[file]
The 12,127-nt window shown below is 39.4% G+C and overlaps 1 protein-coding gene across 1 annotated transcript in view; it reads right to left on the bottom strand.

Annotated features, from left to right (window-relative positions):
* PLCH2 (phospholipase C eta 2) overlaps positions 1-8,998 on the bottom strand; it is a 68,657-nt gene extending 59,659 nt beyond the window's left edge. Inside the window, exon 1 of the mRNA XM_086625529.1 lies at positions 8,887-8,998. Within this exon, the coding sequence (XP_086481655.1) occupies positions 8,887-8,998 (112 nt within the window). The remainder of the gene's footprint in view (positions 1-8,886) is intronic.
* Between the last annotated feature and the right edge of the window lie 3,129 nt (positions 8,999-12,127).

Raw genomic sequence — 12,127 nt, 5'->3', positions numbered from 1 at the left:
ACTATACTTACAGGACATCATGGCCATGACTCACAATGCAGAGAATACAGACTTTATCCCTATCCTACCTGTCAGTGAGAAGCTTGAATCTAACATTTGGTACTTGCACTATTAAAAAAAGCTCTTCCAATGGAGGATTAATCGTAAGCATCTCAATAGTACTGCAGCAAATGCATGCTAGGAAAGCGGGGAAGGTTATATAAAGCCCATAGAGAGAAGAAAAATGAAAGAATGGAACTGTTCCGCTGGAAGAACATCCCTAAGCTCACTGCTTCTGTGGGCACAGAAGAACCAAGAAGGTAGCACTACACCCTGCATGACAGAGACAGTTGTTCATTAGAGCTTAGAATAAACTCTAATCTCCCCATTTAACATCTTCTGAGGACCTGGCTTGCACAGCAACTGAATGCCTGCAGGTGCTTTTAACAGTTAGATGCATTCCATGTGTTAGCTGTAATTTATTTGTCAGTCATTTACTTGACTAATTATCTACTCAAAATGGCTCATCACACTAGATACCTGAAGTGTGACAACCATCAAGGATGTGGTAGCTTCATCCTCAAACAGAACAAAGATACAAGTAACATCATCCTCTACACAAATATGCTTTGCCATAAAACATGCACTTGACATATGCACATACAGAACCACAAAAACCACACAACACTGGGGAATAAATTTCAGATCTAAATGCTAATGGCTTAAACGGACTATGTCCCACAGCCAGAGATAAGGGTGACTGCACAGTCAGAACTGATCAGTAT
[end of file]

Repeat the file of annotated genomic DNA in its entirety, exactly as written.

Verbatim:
The 12,127-nt window shown below is 39.4% G+C and overlaps 1 protein-coding gene across 1 annotated transcript in view; it reads right to left on the bottom strand.

Annotated features, from left to right (window-relative positions):
* PLCH2 (phospholipase C eta 2) overlaps positions 1-8,998 on the bottom strand; it is a 68,657-nt gene extending 59,659 nt beyond the window's left edge. Inside the window, exon 1 of the mRNA XM_086625529.1 lies at positions 8,887-8,998. Within this exon, the coding sequence (XP_086481655.1) occupies positions 8,887-8,998 (112 nt within the window). The remainder of the gene's footprint in view (positions 1-8,886) is intronic.
* Between the last annotated feature and the right edge of the window lie 3,129 nt (positions 8,999-12,127).

Raw genomic sequence — 12,127 nt, 5'->3', positions numbered from 1 at the left:
ACTATACTTACAGGACATCATGGCCATGACTCACAATGCAGAGAATACAGACTTTATCCCTATCCTACCTGTCAGTGAGAAGCTTGAATCTAACATTTGGTACTTGCACTATTAAAAAAAGCTCTTCCAATGGAGGATTAATCGTAAGCATCTCAATAGTACTGCAGCAAATGCATGCTAGGAAAGCGGGGAAGGTTATATAAAGCCCATAGAGAGAAGAAAAATGAAAGAATGGAACTGTTCCGCTGGAAGAACATCCCTAAGCTCACTGCTTCTGTGGGCACAGAAGAACCAAGAAGGTAGCACTACACCCTGCATGACAGAGACAGTTGTTCATTAGAGCTTAGAATAAACTCTAATCTCCCCATTTAACATCTTCTGAGGACCTGGCTTGCACAGCAACTGAATGCCTGCAGGTGCTTTTAACAGTTAGATGCATTCCATGTGTTAGCTGTAATTTATTTGTCAGTCATTTACTTGACTAATTATCTACTCAAAATGGCTCATCACACTAGATACCTGAAGTGTGACAACCATCAAGGATGTGGTAGCTTCATCCTCAAACAGAACAAAGATACAAGTAACATCATCCTCTACACAAATATGCTTTGCCATAAAACATGCACTTGACATATGCACATACAGAACCACAAAAACCACACAACACTGGGGAATAAATTTCAGATCTAAATGCTAATGGCTTAAACGGACTATGTCCCACAGCCAGAGATAAGGGTGACTGCACAGTCAGAACTGATCAGTAT